Document Type


Date of Original Version



Biomedical and Pharmaceutical Sciences


Introduction: Early life lead (Pb) exposure results in a latent increase in Alzheimer’s disease (AD)–related proteins, and cognitive deficits late in life in both rodents and primates. This study was con- ducted to investigate if these late life changes were accompanied by epigenetic alterations.

Methods: Western blot analysis and RT-PCR were used to measure Deoxyribonucleic acid methyl- ation regulators (DNMT1, DNMT3a, MeCP2, MAT2A) and histone proteins (H3K9Ac, H3K4me2, H3K27me3).

Results: Cerebral levels of DNMT1 and MeCP2 were significantly reduced in mice exposed to Pb early in life, whereas the expression of DNMT3a was not altered. Levels of MAT2a were increased in the Pb-exposed mice across the lifespan. H3K9Ac and H3K4me2, involved in gene activation, were decreased, whereas the repressive mark H3K27me3 was elevated.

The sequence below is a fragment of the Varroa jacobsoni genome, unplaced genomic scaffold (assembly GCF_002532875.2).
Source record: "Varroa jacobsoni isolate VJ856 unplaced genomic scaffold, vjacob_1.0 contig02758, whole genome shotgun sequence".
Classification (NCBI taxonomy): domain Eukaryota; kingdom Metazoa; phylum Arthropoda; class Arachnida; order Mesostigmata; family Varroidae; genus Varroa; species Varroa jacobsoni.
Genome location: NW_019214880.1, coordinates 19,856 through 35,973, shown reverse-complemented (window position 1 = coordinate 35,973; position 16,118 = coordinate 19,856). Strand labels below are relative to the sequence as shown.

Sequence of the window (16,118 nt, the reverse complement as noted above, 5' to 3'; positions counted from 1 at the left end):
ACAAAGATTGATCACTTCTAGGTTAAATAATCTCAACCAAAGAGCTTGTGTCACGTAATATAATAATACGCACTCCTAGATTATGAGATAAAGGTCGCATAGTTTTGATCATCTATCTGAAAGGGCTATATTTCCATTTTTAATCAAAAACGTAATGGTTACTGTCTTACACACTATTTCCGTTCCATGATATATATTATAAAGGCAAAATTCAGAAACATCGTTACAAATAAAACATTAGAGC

Discussion: Epigenetic modifiers are affected by the developmental exposure to Pb and may play a role in mediating the latent increases in AD-related proteins in the brain.

Creative Commons License

Creative Commons License
This work is licensed under a Creative Commons Attribution-Noncommercial-No Derivative Works 4.0 License.


Aseel Eid, William E. Renehan and Nasser H. Zawia are affiliated with the Interdisciplinary Neuroscience Program and the George and Ann Ryan Institute for Neuroscience Program.